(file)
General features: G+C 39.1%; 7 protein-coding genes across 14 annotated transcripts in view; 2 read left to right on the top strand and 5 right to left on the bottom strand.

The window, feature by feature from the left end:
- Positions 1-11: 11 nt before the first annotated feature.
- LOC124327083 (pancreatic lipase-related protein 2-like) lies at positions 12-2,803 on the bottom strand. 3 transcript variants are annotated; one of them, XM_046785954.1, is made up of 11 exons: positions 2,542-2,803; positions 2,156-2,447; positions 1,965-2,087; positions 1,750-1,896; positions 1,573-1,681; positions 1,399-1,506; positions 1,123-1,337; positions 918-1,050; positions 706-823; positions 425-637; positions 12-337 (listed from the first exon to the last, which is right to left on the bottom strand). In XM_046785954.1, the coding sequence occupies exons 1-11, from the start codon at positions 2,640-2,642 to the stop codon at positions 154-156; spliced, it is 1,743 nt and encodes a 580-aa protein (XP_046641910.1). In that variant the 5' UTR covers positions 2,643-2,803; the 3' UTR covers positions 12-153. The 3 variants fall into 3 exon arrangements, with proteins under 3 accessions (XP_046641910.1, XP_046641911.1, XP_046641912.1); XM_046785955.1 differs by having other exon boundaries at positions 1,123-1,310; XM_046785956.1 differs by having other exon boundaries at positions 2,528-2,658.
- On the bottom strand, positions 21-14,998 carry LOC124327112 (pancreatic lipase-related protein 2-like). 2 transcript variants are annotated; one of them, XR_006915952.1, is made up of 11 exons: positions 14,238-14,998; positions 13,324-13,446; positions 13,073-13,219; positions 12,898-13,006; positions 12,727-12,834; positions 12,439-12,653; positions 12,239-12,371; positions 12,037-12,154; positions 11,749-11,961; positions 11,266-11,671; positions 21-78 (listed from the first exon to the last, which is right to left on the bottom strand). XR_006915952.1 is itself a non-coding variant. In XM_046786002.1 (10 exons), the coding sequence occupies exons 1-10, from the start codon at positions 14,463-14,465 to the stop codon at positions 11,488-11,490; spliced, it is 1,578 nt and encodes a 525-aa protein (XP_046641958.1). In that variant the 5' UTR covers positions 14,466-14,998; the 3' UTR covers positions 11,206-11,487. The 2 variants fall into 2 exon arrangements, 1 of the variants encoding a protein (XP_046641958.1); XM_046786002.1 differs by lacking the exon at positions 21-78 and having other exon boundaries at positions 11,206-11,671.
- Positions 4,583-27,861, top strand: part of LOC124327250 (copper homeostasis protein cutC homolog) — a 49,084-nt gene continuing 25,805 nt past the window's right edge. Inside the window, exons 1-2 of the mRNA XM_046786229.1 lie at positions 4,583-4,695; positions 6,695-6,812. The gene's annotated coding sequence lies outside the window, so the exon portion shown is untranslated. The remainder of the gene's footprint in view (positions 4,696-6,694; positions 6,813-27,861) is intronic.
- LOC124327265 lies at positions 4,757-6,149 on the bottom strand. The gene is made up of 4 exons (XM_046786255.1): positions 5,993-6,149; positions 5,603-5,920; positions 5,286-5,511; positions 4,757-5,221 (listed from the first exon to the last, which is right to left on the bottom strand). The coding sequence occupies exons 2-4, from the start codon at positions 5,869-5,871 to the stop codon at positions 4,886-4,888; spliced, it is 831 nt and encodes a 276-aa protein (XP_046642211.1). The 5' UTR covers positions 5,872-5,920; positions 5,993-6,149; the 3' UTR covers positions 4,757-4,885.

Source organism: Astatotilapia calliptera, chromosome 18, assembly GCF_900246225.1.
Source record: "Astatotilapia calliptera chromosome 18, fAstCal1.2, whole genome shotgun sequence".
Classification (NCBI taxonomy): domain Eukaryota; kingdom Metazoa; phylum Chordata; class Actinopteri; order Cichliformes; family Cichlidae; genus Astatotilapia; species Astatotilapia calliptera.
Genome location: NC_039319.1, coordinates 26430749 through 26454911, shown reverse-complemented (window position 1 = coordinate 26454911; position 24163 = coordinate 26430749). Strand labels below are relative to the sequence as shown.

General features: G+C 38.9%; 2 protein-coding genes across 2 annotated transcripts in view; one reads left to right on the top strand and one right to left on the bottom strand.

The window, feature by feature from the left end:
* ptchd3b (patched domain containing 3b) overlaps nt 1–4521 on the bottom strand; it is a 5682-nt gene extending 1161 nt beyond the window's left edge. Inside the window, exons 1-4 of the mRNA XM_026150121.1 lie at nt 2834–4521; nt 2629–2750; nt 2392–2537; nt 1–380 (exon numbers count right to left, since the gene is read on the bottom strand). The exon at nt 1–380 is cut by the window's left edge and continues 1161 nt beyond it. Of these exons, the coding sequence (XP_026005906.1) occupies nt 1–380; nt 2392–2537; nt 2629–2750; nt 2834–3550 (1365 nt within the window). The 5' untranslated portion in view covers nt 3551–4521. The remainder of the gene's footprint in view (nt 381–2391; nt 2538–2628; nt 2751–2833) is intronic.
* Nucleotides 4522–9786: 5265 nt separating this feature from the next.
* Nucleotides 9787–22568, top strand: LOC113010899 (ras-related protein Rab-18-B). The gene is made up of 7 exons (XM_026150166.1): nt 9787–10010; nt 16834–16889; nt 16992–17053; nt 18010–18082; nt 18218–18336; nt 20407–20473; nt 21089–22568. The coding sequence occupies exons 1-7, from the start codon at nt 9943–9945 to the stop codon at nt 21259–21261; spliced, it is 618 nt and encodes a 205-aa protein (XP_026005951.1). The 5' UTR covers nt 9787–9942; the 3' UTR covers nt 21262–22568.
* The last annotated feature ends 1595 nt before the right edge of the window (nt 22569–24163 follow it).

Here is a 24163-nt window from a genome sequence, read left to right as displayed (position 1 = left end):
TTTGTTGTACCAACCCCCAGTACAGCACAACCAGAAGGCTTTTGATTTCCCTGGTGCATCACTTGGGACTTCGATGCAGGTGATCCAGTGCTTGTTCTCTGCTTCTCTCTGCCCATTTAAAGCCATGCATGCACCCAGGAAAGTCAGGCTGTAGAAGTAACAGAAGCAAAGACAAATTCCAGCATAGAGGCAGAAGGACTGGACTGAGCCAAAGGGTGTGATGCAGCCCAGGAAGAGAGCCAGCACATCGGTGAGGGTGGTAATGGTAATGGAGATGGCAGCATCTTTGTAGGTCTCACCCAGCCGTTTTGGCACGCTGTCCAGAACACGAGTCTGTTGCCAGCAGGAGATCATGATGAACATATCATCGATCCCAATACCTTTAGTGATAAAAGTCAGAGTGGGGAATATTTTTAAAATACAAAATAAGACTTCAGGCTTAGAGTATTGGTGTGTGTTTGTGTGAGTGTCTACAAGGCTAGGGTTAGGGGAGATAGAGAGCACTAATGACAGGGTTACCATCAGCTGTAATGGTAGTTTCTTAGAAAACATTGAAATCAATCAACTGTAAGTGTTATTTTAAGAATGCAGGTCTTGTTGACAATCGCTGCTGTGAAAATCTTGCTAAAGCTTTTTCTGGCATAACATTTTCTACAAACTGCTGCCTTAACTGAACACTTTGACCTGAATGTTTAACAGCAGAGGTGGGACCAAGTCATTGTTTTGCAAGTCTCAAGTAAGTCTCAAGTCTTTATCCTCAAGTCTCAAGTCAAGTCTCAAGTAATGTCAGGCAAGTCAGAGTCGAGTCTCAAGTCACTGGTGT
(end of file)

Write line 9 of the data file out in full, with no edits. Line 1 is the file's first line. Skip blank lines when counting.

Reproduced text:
Source record: "Astatotilapia calliptera chromosome 18, fAstCal1.2, whole genome shotgun sequence".